Why is Kaiser Permanente garnering so much media attention and critical praise? It does a lot of things right. It focuses on quality outcomes through aggressive prevention and disease management plans, uses technology to improve and monitor patient care, owns all its own hospitals and clinics, and employees more than 11,000 physicians. All-in-all, Kaiser is a modern, nimble corporate firm that uses information technology to manage its employees and implement "best practices" quickly and efficiently. One sign of its success is that, in Northern California, "Kaiser has sharply reduced the death rate for its three million members there in recent years by monitoring and controlling blood pressure and cholesterol levels and by promoting the use of aspirin and beta blockers (to reduce the risk of heart attacks) and statins (to lower cholesterol)." Kaiser's members have significantly lower mortality rates for heart disease than the surrounding Northern California population, even after taking age and gender into account.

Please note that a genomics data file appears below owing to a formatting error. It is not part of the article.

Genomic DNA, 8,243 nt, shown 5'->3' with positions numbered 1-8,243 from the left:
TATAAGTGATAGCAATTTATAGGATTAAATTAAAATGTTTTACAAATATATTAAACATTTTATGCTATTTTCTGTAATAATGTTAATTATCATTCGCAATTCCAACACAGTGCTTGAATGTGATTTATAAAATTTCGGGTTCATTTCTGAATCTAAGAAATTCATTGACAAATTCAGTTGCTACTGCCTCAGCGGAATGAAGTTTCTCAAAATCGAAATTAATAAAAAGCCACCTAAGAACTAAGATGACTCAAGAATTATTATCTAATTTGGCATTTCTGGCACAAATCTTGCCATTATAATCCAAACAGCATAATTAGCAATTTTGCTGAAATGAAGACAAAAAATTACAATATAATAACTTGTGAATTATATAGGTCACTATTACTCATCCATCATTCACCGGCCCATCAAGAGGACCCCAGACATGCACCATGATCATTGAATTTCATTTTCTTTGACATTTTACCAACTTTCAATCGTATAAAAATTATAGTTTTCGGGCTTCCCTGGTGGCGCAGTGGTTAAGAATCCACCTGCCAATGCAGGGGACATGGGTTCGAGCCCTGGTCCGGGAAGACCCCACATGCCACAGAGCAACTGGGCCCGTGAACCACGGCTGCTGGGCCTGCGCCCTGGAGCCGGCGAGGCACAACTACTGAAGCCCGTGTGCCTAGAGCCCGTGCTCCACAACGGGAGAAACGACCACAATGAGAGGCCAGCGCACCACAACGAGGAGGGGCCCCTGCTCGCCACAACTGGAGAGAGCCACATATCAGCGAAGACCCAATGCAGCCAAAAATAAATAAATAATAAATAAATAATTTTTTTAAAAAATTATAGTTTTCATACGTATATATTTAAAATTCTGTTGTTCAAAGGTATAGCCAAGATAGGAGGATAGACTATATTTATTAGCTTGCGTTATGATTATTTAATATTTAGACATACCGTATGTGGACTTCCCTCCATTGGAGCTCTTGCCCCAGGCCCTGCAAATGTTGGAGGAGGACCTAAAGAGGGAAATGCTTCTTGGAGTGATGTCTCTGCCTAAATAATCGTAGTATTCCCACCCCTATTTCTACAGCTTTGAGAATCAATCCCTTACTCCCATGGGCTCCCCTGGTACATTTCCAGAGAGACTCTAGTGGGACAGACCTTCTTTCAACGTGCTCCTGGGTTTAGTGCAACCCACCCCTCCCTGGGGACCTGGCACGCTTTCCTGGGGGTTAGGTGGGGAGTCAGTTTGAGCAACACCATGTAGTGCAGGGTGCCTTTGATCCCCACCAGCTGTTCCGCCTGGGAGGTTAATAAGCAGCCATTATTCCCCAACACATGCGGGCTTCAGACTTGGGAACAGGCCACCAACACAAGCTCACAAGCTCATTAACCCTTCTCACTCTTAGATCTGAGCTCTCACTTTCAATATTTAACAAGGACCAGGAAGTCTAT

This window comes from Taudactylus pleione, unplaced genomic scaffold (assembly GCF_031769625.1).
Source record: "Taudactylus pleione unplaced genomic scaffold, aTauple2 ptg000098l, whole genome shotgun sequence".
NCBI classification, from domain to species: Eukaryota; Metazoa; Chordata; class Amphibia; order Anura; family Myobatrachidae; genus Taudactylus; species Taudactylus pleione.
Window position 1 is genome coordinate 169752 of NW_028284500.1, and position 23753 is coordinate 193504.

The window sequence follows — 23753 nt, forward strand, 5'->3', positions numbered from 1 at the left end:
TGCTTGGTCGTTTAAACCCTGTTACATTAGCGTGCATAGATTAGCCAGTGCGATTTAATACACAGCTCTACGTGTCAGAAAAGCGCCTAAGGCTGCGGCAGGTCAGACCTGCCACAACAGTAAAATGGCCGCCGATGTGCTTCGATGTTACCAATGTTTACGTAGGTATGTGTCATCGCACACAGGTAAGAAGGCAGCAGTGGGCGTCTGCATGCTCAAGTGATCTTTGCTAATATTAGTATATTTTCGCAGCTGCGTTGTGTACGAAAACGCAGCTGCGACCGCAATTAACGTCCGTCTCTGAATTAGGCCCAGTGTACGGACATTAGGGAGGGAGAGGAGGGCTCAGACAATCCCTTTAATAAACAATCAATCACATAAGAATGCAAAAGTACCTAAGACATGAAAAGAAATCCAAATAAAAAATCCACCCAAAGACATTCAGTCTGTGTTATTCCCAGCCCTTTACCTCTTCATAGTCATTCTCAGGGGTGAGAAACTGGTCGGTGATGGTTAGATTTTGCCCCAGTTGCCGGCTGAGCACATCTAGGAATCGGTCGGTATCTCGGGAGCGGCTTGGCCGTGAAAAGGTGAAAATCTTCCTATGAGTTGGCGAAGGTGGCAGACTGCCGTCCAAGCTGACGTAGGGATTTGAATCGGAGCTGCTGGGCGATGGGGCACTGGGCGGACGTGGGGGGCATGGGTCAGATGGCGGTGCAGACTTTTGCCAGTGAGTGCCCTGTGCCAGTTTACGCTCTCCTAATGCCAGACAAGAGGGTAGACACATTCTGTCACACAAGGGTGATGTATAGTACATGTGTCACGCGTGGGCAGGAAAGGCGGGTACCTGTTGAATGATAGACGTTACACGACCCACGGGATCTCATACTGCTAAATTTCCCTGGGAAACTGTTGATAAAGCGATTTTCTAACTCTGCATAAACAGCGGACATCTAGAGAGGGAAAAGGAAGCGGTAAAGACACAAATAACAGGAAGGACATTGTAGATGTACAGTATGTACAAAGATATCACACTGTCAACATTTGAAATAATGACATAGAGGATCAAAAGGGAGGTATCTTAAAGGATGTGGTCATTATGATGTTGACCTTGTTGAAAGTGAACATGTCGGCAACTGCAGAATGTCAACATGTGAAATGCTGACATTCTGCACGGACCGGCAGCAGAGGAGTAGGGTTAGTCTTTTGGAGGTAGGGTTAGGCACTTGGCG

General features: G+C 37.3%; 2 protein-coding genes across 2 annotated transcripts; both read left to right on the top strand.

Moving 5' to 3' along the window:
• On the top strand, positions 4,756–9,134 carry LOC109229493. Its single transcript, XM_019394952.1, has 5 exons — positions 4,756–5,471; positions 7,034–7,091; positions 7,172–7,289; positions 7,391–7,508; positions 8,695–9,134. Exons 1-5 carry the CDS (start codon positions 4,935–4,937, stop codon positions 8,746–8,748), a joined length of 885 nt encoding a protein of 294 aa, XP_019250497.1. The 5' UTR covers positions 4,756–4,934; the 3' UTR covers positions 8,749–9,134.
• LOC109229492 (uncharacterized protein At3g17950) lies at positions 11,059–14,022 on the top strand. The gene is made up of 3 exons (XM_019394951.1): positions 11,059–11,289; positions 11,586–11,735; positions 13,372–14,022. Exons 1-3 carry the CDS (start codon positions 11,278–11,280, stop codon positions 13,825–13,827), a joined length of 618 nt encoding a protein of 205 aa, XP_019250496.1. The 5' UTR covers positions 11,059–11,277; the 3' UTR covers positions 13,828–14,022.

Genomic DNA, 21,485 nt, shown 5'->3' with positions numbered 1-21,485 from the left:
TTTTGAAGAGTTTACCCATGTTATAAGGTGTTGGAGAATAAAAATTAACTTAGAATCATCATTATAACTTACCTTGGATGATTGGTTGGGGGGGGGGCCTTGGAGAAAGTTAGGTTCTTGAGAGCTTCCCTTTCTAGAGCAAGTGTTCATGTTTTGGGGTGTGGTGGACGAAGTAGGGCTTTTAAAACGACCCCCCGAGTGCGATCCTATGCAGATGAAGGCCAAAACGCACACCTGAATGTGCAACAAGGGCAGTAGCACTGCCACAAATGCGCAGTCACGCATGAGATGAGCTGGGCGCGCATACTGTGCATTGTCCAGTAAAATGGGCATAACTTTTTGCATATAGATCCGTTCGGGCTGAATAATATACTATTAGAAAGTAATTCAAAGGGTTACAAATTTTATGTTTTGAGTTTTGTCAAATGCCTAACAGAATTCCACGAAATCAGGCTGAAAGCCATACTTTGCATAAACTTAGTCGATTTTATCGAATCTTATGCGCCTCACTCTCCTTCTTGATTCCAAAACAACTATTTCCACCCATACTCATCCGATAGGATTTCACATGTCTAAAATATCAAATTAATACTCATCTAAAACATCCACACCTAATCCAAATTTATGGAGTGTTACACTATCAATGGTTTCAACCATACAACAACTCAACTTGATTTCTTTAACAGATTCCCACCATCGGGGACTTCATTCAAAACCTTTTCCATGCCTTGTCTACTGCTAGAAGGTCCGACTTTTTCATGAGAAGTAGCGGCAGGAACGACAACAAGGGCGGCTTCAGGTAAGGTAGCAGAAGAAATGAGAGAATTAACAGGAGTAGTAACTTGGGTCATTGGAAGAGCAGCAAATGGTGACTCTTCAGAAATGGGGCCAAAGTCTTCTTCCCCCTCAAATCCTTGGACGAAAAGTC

So, how do we institute a national, government-run Kaiser model? You don't and you can't. A national plan would short-circuit the quality incentives driving the Kaiser model by eliminating competition and instituting a cumbersome bureaucracy that would strip it of its flexibility and ability to innovate rapidly. A private firm's success is driven by market feedback; a national system locks consumers into the system and gives the government sole control over funding, meaning that control is from the top-down, not the bottom up.
Freeing up consumer demand, through Health Savings Accounts and a national insurance market – coupled with government vouchers for low-income Americans to buy health insurance – would force more insurance providers to embrace Kaiser's quality based health care model or lose out in the market. Quality-driven health care competition would build on the best elements of the Kaiser model without forcing one-size fits all insurance on every American.